The German athletic apparel and footwear brand PUMA is launching a new activewear collection called "Design to Fade" that is high-performance and biodegradable.
The collection is conducted in collaboration with Dutch bio-design project Living Colour and Swedish design studio Streamateria.
PUMA is the third-largest sportswear manufacturer in the world after Nike and Adidas. The brand puts a value on its environmental impact and is known for boosting positive environmental practices in its supply chain.
Living Colour is a bio-design research project based in Rotterdam lead by Laura Luchtman and Ilfa Siebenhaar. It explores the possibilities of natural textile dyeing with bacteria that produce pigment. The bacteria are fed with a nutrient that makes them produce pigment, which can then be used to dye almost any kind of fiber.
Streamateria creates clothes that deteriorate after usage through a circular production chain with zero tolerance to waste. They are compostable with a short lifespan. Its materials are constructed out of a printed mesh-structure, which is then coated with a bioplastic to create textiles for garments.
“It is actually pretty simple. You wear your garments whenever you want to wear them and once you’re done with them you just put them in the food compost to become energy, not waste.”
- Erik Lindvall, Streamateria co-founder
PUMA "Design to Fade" collection is its third bio-design project since 2016. None of these projects have yet reached a commercial stage. But they are important innovations towards making the fashion world more sustainable.
The fashion industry is the second-largest polluter globally after the oil industry. It has a catastrophic contribution to climate change. It produces more than 8% of all global carbon emissions each year.
The textile and apparel industry also creates massive amounts of waste that pile up in landfills at an alarming rate. 16.9 million tons of used textile wastes are generated every year in the United States.
Read up my article on what sustainable fashion is to learn more about it and why it matters today.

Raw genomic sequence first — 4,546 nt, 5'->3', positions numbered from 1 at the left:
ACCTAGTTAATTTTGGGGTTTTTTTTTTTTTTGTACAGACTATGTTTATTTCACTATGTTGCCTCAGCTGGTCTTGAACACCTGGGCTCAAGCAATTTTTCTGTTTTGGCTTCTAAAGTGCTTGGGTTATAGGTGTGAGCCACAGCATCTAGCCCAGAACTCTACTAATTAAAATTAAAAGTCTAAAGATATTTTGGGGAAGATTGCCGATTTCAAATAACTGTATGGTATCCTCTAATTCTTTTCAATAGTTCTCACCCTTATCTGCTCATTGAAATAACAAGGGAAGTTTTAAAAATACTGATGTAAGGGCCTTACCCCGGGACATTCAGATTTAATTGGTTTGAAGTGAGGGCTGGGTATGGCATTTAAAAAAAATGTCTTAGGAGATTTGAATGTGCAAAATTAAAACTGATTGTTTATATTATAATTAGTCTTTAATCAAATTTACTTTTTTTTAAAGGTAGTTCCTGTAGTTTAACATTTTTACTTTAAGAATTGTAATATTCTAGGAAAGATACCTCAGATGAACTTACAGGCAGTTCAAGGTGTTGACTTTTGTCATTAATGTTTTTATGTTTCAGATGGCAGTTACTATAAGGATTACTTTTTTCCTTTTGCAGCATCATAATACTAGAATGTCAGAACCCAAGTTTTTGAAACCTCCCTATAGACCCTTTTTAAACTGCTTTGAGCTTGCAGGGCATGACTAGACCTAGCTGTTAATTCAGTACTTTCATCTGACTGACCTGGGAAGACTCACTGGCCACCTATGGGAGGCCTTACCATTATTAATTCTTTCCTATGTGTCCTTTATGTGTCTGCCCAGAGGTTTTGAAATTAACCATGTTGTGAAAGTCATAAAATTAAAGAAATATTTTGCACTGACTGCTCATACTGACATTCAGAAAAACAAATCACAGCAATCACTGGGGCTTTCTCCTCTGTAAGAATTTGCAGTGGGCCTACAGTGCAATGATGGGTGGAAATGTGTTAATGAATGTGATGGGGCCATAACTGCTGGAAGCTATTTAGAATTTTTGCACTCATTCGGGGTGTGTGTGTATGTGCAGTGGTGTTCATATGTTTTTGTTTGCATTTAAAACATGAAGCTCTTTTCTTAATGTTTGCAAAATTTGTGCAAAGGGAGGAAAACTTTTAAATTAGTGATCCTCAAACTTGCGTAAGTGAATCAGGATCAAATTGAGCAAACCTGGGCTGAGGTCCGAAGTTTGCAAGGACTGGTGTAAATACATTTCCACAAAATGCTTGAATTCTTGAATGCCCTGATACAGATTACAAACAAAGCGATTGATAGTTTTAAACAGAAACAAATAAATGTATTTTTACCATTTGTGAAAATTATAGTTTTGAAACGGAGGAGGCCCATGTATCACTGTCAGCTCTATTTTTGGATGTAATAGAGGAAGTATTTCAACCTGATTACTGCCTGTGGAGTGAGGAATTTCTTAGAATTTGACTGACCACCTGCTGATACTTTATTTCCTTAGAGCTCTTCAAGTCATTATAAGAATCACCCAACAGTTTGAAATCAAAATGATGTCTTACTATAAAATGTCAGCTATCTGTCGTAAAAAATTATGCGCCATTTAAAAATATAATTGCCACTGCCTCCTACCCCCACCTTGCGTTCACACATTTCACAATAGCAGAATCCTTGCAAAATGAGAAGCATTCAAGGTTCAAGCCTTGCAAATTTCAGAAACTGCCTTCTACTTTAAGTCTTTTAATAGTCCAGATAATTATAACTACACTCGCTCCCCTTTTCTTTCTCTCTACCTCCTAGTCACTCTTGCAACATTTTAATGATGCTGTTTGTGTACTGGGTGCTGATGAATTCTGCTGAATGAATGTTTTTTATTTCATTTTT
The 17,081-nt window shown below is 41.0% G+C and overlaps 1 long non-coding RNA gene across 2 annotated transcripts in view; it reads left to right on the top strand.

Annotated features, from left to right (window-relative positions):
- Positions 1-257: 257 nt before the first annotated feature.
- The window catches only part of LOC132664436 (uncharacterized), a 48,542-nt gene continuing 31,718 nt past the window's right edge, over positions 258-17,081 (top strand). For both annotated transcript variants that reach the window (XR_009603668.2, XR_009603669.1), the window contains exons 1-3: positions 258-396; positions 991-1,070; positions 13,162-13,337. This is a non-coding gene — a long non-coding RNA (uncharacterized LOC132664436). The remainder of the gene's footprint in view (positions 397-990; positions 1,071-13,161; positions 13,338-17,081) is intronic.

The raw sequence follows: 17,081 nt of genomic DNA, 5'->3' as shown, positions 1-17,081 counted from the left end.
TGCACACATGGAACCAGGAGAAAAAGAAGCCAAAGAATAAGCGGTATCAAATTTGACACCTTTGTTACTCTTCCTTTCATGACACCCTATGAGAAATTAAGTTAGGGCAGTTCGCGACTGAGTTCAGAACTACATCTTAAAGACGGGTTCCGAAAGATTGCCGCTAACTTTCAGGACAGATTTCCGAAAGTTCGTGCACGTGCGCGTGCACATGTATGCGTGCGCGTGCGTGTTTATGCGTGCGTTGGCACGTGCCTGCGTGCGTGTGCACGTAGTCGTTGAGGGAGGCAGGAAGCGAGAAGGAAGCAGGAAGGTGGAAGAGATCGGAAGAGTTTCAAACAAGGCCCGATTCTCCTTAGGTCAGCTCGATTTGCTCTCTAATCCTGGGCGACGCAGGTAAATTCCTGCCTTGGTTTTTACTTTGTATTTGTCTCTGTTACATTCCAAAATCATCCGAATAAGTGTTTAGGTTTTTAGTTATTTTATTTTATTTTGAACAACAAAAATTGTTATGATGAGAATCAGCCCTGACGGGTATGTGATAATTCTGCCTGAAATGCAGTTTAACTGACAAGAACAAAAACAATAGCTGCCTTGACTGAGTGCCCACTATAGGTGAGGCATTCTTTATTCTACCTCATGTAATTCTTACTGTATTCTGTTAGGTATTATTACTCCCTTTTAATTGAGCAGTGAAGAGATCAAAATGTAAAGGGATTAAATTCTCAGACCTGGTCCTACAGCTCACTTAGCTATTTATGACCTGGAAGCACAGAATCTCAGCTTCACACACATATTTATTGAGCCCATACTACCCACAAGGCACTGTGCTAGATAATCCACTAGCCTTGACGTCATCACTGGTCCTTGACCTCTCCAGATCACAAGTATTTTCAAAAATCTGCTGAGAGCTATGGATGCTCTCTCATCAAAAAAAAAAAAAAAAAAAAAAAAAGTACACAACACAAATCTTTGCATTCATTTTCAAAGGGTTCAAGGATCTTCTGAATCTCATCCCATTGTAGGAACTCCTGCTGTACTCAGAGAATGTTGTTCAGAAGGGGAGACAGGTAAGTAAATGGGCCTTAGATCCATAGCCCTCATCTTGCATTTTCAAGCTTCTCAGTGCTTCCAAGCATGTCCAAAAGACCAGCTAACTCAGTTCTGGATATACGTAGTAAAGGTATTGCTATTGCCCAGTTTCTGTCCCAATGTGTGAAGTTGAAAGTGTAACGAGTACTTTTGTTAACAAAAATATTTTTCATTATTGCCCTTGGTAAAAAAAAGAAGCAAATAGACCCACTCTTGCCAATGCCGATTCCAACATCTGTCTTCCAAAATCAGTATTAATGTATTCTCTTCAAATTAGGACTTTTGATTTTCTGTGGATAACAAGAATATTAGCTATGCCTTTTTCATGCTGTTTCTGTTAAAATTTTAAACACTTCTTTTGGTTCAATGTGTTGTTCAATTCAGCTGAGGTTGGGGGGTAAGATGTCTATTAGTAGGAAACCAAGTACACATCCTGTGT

“Our times require us to rethink not only what to create but also how we create. With Design to Fade, we are working on a future, which focuses on sustainable production methods and recyclable materials.”
- Romain Girard, PUMA Senior Head of Innovation
Bioplastics are also known as biobased plastics, biopolymers, and bio-synthetics. They are biobased manufactured fibers made from biological sources such as wood, sugarcane, seaweed, starch, plant oils, or agricultural wastes.
Check out my list of sustainable synthetic fabrics to learn more about bioplastics and many other types of green man-made textiles.
The growing interest in bioplastics among large players in the fashion industry is undeniable. But a lot of technology innovation, infrastructure development, and investments will be required before bioplastics can replace petroleum-based materials.
Discover PUMA latest biodegradable collection "Design to Fade" on designtofade.puma.com
Photos via PUMA.
About the Author: Alex Assoune
Alex Assoune (MS) is a global health and environmental advocate. He founded Panaprium to inspire others with conscious living, ethical, and sustainable fashion. Alex has worked in many countries to address social and environmental issues. He speaks four languages and holds two Master of Science degrees in Engineering from SIGMA and IFPEN schools.